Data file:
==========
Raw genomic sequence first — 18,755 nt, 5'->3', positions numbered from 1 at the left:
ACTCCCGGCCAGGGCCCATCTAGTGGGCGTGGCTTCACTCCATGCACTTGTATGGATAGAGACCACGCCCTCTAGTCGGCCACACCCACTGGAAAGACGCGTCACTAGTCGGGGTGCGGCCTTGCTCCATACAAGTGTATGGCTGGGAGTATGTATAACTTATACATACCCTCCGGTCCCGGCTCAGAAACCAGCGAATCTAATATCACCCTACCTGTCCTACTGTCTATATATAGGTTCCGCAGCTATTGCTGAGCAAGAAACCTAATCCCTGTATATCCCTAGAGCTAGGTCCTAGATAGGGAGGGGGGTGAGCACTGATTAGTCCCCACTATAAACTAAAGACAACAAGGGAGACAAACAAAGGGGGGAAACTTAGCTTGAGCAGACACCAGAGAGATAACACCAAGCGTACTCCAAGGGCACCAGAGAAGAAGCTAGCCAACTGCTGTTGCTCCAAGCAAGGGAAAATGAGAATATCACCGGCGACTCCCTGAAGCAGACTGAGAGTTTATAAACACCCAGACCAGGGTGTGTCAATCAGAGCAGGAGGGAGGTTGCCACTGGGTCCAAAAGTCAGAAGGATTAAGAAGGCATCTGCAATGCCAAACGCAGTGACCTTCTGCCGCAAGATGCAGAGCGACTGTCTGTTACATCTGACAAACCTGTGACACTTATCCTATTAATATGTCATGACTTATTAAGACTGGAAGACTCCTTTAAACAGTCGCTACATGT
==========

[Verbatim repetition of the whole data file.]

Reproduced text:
Raw genomic sequence first — 18,755 nt, 5'->3', positions numbered from 1 at the left:
ACTCCCGGCCAGGGCCCATCTAGTGGGCGTGGCTTCACTCCATGCACTTGTATGGATAGAGACCACGCCCTCTAGTCGGCCACACCCACTGGAAAGACGCGTCACTAGTCGGGGTGCGGCCTTGCTCCATACAAGTGTATGGCTGGGAGTATGTATAACTTATACATACCCTCCGGTCCCGGCTCAGAAACCAGCGAATCTAATATCACCCTACCTGTCCTACTGTCTATATATAGGTTCCGCAGCTATTGCTGAGCAAGAAACCTAATCCCTGTATATCCCTAGAGCTAGGTCCTAGATAGGGAGGGGGGTGAGCACTGATTAGTCCCCACTATAAACTAAAGACAACAAGGGAGACAAACAAAGGGGGGAAACTTAGCTTGAGCAGACACCAGAGAGATAACACCAAGCGTACTCCAAGGGCACCAGAGAAGAAGCTAGCCAACTGCTGTTGCTCCAAGCAAGGGAAAATGAGAATATCACCGGCGACTCCCTGAAGCAGACTGAGAGTTTATAAACACCCAGACCAGGGTGTGTCAATCAGAGCAGGAGGGAGGTTGCCACTGGGTCCAAAAGTCAGAAGGATTAAGAAGGCATCTGCAATGCCAAACGCAGTGACCTTCTGCCGCAAGATGCAGAGCGACTGTCTGTTACATCTGACAAACCTGTGACACTTATCCTATTAATATGTCATGACTTATTAAGACTGGAAGACTCCTTTAAACAGTCGCTACATGT